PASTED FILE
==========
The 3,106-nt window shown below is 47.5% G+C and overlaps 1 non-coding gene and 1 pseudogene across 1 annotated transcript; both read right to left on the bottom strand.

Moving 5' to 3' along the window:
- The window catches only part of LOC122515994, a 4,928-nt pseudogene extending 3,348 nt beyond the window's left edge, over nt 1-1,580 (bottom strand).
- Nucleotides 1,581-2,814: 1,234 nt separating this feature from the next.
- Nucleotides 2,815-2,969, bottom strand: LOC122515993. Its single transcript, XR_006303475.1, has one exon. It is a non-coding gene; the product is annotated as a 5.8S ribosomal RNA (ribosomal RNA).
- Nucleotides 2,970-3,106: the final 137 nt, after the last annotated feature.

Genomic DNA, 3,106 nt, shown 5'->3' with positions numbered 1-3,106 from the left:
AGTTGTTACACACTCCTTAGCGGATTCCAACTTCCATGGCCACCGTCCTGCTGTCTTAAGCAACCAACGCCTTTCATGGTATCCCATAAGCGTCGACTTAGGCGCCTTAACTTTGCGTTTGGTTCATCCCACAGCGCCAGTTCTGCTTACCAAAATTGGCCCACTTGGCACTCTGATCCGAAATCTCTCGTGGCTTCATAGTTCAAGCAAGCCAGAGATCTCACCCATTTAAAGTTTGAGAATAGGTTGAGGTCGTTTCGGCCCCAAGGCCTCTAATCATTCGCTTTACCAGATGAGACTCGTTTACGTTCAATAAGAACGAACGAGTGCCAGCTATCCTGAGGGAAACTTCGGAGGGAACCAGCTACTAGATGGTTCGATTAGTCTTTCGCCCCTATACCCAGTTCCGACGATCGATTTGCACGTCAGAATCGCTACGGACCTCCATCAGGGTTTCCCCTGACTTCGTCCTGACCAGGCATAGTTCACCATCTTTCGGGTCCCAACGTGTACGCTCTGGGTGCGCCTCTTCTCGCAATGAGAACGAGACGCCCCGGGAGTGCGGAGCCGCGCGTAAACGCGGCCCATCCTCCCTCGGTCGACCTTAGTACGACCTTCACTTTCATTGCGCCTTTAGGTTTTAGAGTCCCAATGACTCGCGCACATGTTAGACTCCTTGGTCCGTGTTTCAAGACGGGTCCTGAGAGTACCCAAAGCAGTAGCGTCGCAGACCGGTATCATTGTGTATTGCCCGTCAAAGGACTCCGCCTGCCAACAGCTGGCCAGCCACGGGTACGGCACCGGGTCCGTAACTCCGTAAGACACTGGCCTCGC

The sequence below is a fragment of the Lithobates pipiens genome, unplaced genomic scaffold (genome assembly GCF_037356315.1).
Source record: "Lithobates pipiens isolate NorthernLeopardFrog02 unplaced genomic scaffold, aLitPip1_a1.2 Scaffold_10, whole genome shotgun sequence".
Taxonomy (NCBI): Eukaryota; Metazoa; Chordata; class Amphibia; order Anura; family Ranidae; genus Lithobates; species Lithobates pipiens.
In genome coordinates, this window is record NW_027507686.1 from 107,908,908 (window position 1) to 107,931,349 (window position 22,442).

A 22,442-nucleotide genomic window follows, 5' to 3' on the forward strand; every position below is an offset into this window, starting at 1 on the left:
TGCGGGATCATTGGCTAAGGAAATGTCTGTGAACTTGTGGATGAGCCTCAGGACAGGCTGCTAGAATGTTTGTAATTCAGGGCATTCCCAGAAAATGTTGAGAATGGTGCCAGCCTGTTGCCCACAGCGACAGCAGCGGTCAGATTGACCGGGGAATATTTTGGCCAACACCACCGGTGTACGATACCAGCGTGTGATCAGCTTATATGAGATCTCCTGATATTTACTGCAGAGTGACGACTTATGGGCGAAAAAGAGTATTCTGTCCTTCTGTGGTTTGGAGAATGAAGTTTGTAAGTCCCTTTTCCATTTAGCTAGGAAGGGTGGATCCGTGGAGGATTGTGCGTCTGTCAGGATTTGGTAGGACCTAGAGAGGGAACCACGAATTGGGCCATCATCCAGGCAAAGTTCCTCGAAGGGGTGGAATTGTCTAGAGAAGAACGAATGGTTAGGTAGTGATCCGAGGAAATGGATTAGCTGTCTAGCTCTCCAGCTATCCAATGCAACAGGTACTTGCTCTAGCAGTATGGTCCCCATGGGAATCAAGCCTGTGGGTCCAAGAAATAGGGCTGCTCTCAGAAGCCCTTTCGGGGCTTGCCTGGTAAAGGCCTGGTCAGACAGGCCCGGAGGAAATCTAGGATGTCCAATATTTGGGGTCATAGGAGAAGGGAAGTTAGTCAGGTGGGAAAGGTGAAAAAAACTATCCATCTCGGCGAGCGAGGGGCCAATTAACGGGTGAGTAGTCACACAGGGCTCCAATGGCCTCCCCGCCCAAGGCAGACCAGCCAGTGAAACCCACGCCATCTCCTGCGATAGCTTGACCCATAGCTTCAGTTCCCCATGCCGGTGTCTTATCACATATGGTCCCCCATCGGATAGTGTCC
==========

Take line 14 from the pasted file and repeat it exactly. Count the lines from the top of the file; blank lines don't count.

TGCGGGATCATTGGCTAAGGAAATGTCTGTGAACTTGTGGATGAGCCTCAGGACAGGCTGCTAGAATGTTTGTAATTCAGGGCATTCCCAGAAAATGTTGAGAATGGTGCCAGCCTGTTGCCCACAGCGACAGCAGCGGTCAGATTGACCGGGGAATATTTTGGCCAACACCACCGGTGTACGATACCAGCGTGTGATCAGCTTATATGAGATCTCCTGATATTTACTGCAGAGTGACGACTTATGGGCGAAAAAGAGTATTCTGTCCTTCTGTGGTTTGGAGAATGAAGTTTGTAAGTCCCTTTTCCATTTAGCTAGGAAGGGTGGATCCGTGGAGGATTGTGCGTCTGTCAGGATTTGGTAGGACCTAGAGAGGGAACCACGAATTGGGCCATCATCCAGGCAAAGTTCCTCGAAGGGGTGGAATTGTCTAGAGAAGAACGAATGGTTAGGTAGTGATCCGAGGAAATGGATTAGCTGTCTAGCTCTCCAGCTATCCAATGCAACAGGTACTTGCTCTAGCAGTATGGTCCCCATGGGAATCAAGCCTGTGGGTCCAAGAAATAGGGCTGCTCTCAGAAGCCCTTTCGGGGCTTGCCTGGTAAAGGCCTGGTCAGACAGGCCCGGAGGAAATCTAGGATGTCCAATATTTGGGGTCATAGGAGAAGGGAAGTTAGTCAGGTGGGAAAGGTGAAAAAAACTATCCATCTCGGCGAGCGAGGGGCCAATTAACGGGTGAGTAGTCACACAGGGCTCCAATGGCCTCCCCGCCCAAGGCAGACCAGCCAGTGAAACCCACGCCATCTCCTGCGATAGCTTGACCCATAGCTTCAGTTCCCCATGCCGGTGTCTTATCACATATGGTCCCCCATCGGATAGTGTCC